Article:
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When is the common agricultural policy not common? When it comes to agrimonetary aid – the system designed to protect farming incomes from adverse currency movements. EU countries locked into the k during the past three years have been protected fully from that effect. Of the four currencies outside the k-zone, only the £ has strengthened enough to trigger support.
But, far from the promised level playing field, little aid has been forthcoming. Why? Whitehall has to supply 80% of the money compared with 20% from Brussels. That makes the British government even less likely to apply for agrimonetary compensation than it otherwise would be.
True, this sorry state of affairs was brought about by the infamous Fontainebleau agreement negotiated by the former prime minister Margaret Thatcher. Its also true that British farmers have enjoyed some agrimoney compensation.
But not as much as they had a right to expect. During the past five years, EU area payments have risen by 15% compared with a 20% drop in the UK, according to NFU statistics. The brutal truth is that a 100ha (250-acre) cereal grower has lost £8500.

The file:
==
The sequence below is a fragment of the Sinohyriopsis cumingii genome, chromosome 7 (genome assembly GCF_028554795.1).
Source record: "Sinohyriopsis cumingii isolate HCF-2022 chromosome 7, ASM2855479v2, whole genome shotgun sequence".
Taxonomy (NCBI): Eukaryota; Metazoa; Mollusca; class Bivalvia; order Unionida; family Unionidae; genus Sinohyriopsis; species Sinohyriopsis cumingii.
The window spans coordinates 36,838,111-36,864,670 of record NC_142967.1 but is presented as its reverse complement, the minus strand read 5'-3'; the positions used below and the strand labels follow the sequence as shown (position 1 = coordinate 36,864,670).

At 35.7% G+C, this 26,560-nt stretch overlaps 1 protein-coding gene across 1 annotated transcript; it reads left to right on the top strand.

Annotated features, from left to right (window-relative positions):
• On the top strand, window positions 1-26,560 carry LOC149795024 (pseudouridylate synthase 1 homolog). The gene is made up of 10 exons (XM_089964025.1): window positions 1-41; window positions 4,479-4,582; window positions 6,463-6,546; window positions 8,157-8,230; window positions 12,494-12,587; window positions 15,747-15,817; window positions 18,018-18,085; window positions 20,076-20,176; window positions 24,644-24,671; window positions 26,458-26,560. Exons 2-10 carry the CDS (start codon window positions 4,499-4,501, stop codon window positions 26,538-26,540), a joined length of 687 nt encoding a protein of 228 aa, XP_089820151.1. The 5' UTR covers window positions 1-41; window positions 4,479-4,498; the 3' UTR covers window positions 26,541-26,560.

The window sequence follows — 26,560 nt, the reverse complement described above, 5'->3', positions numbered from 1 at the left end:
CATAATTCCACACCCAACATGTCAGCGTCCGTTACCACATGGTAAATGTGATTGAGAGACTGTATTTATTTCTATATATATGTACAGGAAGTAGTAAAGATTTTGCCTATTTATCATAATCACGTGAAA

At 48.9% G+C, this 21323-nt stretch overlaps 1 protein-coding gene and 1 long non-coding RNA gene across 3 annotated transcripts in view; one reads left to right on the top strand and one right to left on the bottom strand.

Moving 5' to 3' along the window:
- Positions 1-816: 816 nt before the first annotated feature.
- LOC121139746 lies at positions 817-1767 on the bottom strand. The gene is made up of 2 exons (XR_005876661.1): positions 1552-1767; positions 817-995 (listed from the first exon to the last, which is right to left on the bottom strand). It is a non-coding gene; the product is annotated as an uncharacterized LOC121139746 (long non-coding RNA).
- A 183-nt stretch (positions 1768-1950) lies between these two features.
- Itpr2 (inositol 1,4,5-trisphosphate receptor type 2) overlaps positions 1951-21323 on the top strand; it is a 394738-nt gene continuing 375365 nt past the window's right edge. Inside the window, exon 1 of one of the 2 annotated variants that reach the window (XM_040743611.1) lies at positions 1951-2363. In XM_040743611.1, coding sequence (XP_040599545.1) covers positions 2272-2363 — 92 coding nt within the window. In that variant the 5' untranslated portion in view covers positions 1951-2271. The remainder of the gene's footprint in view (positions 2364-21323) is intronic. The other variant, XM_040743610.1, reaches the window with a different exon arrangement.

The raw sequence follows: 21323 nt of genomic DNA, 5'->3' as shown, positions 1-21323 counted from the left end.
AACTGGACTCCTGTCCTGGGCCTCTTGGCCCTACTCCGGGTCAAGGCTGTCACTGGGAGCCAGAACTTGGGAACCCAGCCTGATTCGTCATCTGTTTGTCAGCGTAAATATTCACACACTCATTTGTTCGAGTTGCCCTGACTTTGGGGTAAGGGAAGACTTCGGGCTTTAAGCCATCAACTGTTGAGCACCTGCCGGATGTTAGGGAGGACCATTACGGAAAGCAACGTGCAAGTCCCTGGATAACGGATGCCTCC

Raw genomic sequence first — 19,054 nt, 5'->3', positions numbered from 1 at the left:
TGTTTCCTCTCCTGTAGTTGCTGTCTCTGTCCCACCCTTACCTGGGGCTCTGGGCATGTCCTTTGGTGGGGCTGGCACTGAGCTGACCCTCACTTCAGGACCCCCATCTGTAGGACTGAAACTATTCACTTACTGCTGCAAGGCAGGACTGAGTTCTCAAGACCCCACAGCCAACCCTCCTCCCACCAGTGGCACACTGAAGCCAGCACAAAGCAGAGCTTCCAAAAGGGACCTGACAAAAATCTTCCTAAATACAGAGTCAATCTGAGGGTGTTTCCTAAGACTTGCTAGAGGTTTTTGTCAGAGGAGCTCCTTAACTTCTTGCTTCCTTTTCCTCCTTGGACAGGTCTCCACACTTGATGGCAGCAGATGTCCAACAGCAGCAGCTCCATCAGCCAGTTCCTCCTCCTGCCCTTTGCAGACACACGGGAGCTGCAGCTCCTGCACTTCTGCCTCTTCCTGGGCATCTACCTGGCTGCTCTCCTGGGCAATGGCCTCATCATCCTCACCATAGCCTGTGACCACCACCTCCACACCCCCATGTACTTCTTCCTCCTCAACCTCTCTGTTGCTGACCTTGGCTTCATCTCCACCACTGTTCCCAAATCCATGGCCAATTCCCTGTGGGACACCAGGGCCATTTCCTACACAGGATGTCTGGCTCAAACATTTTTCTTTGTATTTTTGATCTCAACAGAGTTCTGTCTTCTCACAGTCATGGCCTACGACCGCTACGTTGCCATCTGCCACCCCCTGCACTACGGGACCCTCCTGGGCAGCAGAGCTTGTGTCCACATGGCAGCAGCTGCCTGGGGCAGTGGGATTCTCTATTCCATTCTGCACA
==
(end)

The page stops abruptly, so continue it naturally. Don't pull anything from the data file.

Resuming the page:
As FARMERS WEEKLY went to press the government was still dithering over whether to apply for £57m of agrimonetary compensation for arable farmers. Fewer than 12 hours before the application deadline expired, the government had still to announce its intentions. A positive decision would put an average of £700 in the pockets of every arable grower. Another £40m is at stake over the next two years. It is money they need, deserve and are entitled to.
After one of the wettest autumns on record last year and what proved to be for many an indifferent harvest, withholding such compensation would come as a bitter blow.
All the more bitter because we would have missed the last opportunity to apply for this form of compensation following the introduction of the k next year. Lets hope the government will see sense even at the 59th minute of the 11th hour.